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Barber v. Heslep

United States District Court, S.D. West Virginia, Huntington Division

July 20, 2017

JILL C. BARBER, Plaintiff,
JAMES W. HESLEP, Defendant.


          Cheryl A. Eifert, United States Magistrate Judge

         This case involves alleged fraudulent conduct by Defendant in the course of resolving a Workers' Compensation claim. As part of the prayer for damages, Plaintiff seeks compensation for emotional distress, mental anguish, and mental pain and suffering. During discovery, Defendant learned that Plaintiff had received mental health care in the early 1980's, when she was a teenager. Accordingly, Defendant served Plaintiff with a request for production of documents, seeking the mental health records from Plaintiff's earlier treatment. Plaintiff acknowledged that she had possession of the records, but after some consideration, she refused to supply them to Defendant. Around the same time, Defendant served Camden Clark Memorial Hospital, the successor to the mental health provider that treated Plaintiff in the 1980's, with a subpoena requiring production of her records. Currently pending are Plaintiff's Motion to Quash the subpoena, (ECF No. 307), and Defendant's Motion to Compel responses to interrogatories and requests for production of documents, (ECF No. 298). The issue in both motions is whether Plaintiff's thirty-year-old mental health records should be disclosed to Defendant. The parties appeared on July 19, 2017, by counsel, to argue the merits of their motions. Having carefully considered the arguments, and for the reasons that follow, the Court finds that the records should not be disclosed and, therefore, GRANTS the motion to quash and DENIES the motion to compel.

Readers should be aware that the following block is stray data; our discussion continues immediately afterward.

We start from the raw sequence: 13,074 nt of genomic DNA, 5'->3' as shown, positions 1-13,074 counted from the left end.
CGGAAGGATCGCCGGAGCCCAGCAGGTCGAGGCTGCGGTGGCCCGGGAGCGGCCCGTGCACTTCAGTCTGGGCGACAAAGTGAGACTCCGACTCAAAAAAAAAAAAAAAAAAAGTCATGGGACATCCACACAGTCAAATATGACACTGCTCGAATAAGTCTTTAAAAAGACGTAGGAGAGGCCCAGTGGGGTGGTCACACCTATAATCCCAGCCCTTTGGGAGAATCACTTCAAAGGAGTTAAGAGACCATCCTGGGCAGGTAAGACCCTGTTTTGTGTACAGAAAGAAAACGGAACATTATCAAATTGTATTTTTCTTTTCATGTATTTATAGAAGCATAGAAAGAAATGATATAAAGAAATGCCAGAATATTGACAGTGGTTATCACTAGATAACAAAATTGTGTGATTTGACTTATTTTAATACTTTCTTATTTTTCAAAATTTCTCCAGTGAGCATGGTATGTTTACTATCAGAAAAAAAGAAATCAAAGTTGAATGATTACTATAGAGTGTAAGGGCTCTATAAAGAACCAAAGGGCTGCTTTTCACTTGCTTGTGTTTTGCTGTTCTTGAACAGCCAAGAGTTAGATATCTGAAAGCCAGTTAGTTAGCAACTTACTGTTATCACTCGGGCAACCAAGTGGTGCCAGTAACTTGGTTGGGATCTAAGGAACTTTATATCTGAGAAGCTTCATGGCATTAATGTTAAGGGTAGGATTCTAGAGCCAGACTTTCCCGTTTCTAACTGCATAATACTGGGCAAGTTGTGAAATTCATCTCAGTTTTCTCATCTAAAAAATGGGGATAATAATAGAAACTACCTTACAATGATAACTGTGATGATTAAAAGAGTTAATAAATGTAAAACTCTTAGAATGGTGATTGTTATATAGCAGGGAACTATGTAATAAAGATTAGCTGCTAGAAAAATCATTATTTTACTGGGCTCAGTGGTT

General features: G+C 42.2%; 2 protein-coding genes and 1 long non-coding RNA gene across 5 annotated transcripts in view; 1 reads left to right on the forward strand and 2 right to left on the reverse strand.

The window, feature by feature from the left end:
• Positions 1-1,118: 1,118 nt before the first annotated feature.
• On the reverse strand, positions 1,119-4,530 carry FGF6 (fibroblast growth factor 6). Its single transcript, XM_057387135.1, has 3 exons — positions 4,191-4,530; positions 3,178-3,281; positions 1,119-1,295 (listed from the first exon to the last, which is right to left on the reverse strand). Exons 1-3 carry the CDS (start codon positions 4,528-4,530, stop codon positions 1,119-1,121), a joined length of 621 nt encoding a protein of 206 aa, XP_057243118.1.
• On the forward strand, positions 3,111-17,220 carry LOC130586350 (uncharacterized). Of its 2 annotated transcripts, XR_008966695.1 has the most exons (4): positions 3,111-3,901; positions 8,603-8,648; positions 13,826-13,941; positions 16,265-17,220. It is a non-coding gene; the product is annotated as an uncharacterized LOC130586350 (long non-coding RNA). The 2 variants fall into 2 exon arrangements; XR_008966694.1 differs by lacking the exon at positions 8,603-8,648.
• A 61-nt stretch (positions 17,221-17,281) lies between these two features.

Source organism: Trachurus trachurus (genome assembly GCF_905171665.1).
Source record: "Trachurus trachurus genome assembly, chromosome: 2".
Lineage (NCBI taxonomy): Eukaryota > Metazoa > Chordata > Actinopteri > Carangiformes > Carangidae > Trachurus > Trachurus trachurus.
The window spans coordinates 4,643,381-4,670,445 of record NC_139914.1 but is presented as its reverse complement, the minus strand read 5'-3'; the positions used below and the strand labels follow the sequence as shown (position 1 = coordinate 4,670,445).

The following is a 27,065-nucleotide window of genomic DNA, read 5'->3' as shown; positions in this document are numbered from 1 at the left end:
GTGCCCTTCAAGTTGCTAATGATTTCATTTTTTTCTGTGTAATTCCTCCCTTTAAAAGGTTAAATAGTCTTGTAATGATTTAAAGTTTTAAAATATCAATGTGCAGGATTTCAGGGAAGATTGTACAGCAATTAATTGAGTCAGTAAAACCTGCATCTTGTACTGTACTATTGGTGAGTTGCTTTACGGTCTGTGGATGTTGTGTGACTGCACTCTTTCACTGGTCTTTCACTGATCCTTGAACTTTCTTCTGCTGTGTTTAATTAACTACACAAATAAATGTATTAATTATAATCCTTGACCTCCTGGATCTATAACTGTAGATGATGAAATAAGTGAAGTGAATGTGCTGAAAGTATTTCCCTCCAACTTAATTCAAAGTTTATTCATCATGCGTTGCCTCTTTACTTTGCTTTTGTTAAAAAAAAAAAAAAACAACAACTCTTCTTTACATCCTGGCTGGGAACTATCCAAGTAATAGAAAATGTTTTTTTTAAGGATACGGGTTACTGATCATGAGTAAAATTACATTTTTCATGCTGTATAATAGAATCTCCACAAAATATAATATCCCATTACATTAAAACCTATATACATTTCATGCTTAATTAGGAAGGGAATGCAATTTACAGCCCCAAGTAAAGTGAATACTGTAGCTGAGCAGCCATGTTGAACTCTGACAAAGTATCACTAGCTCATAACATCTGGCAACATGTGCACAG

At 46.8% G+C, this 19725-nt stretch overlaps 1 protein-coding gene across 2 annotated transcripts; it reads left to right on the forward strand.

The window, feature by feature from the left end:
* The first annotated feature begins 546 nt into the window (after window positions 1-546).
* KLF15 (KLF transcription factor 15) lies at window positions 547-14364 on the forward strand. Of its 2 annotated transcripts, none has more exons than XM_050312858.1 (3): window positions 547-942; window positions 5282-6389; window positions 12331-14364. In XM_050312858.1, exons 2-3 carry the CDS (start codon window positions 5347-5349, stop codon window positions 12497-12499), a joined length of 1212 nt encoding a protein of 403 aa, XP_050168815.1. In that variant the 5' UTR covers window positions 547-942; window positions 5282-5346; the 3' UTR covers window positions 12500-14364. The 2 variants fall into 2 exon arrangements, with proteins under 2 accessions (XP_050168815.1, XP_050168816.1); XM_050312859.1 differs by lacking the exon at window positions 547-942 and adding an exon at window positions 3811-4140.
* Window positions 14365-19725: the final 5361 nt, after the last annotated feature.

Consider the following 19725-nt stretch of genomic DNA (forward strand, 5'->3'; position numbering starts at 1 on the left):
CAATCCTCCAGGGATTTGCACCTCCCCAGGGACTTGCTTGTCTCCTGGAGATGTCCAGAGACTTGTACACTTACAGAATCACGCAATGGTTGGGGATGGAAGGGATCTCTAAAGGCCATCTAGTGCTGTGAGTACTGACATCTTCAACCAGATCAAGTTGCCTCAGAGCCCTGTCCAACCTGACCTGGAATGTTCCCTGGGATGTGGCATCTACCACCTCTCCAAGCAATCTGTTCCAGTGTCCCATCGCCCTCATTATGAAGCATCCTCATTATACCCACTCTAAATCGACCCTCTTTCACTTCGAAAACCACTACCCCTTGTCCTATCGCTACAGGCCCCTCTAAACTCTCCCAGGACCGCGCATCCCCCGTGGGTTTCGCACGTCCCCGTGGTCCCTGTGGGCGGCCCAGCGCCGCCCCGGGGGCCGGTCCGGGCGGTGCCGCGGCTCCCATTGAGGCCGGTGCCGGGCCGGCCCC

Federal Rule of Civil Procedure 45(d) sets forth the protections available to a person subject to or affected by a subpoena. In particular, Rule 45(d)(3) outlines when a court must quash or modify a subpoena, when it may do so, and when the court may direct compliance under specified conditions. In the context of discovery, “Rule 45 adopts the standards codified in Rule 26.” Schaaf v. SmithKline Beecham Corp., 233 F.R.D. 451, 453 (E.D. N.C. 2005). Therefore, the scope and limitations of discovery set forth in Federal Rule of Civil Procedure 26 are controlling in both motions.

         Rule 26 allows parties to “obtain discovery regarding any nonprivileged matter that is relevant to any party's claim or defense and proportional to the needs of the case.” Fed.R.Civ.P. 26(b). As part of the proportionality analysis, the court must consider the significance of the issues at stake in the action, the amount in controversy, the parties' relative access to information, the parties' resources, the importance of the discovery to resolving the issues, and the burden or expense of the proposed discovery. In addition to defining the scope of discovery, Rule 26 contains limitations to discovery. For example, when a protective order is sought, the court may forbid proposed discovery in order to protect a party or person from suffering embarrassment or oppression. Fed.R.Civ.P. 26(c).